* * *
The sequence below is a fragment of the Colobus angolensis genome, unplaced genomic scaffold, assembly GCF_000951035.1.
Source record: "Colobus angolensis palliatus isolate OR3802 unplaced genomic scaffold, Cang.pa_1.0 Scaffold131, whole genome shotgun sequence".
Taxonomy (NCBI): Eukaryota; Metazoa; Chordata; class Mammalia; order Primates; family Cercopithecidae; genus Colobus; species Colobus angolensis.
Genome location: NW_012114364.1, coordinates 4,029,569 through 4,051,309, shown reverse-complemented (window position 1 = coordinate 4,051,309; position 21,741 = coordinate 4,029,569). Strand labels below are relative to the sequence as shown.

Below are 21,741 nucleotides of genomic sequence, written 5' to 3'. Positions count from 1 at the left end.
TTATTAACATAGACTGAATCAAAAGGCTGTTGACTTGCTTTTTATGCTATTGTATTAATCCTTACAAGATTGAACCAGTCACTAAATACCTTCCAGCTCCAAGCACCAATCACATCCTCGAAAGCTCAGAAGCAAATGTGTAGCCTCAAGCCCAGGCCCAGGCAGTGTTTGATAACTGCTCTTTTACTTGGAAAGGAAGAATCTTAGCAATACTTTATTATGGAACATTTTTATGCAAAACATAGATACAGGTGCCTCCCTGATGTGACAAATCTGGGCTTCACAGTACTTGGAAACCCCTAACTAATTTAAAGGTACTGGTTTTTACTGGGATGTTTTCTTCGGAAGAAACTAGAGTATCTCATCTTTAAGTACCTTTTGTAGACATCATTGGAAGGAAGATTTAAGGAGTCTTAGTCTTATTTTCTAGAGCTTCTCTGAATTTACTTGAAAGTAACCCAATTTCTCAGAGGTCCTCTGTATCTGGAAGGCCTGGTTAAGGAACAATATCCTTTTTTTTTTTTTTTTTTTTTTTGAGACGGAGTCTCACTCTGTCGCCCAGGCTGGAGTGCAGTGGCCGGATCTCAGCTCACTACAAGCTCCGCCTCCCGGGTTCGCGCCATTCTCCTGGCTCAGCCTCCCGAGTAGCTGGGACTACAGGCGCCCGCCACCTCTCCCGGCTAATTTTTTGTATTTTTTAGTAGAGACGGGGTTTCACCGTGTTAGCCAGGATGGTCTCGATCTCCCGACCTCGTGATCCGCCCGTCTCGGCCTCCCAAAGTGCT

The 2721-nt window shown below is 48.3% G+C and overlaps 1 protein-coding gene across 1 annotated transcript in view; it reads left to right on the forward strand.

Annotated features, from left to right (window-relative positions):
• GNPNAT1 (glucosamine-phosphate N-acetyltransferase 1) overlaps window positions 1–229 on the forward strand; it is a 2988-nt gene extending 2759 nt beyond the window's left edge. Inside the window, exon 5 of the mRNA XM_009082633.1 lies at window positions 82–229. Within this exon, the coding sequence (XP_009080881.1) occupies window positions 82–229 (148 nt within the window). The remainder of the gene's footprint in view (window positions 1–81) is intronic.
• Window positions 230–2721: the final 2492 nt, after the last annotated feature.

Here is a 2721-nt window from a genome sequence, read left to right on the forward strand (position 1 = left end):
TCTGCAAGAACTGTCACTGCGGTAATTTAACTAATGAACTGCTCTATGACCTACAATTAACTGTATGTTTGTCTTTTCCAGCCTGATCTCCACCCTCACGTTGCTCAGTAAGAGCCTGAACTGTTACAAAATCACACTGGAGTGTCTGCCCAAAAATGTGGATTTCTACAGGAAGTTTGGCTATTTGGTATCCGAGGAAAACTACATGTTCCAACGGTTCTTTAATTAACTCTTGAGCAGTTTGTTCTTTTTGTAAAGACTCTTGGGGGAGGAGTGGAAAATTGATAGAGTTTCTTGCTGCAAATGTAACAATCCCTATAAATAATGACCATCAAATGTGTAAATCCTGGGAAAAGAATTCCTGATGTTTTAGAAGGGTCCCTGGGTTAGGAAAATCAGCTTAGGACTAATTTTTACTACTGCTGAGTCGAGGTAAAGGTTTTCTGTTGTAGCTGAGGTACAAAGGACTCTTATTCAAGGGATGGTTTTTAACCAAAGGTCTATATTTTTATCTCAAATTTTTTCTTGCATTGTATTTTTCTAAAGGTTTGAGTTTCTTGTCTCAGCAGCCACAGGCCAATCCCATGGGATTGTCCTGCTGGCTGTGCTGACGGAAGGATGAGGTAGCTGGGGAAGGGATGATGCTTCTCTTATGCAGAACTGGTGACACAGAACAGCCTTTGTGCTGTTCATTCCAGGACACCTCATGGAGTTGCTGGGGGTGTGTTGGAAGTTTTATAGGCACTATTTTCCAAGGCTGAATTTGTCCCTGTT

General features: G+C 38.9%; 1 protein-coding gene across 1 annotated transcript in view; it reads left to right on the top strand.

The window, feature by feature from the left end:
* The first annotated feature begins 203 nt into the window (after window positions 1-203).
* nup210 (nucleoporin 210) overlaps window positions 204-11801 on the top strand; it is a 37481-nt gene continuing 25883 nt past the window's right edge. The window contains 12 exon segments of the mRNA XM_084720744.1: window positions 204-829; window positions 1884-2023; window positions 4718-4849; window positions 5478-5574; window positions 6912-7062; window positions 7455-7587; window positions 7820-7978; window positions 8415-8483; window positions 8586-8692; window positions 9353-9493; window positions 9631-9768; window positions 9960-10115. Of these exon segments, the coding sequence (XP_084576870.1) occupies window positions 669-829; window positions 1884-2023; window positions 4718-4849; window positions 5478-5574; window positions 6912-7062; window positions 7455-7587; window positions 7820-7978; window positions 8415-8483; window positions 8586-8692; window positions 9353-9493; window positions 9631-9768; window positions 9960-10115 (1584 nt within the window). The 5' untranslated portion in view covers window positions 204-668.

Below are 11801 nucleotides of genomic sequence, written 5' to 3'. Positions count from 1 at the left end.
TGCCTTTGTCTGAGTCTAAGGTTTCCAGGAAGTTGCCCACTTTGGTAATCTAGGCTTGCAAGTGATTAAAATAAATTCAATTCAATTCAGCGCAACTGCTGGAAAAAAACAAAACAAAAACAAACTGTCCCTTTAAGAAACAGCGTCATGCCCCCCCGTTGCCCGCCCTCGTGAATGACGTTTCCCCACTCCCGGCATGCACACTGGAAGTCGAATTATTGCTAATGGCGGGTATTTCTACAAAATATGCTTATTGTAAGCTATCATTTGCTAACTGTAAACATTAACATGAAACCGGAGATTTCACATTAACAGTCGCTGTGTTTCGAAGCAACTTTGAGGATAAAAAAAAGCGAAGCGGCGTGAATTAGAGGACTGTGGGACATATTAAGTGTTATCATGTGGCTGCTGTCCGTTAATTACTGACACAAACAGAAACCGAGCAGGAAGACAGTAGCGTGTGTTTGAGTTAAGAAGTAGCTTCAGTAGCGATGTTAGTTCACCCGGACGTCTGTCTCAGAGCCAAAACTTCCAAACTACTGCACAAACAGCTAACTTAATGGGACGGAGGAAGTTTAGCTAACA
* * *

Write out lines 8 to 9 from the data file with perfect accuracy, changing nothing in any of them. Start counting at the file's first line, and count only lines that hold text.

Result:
Annotated features, from left to right (window-relative positions):
• GNPNAT1 (glucosamine-phosphate N-acetyltransferase 1) overlaps window positions 1–229 on the forward strand; it is a 2988-nt gene extending 2759 nt beyond the window's left edge. Inside the window, exon 5 of the mRNA XM_009082633.1 lies at window positions 82–229. Within this exon, the coding sequence (XP_009080881.1) occupies window positions 82–229 (148 nt within the window). The remainder of the gene's footprint in view (window positions 1–81) is intronic.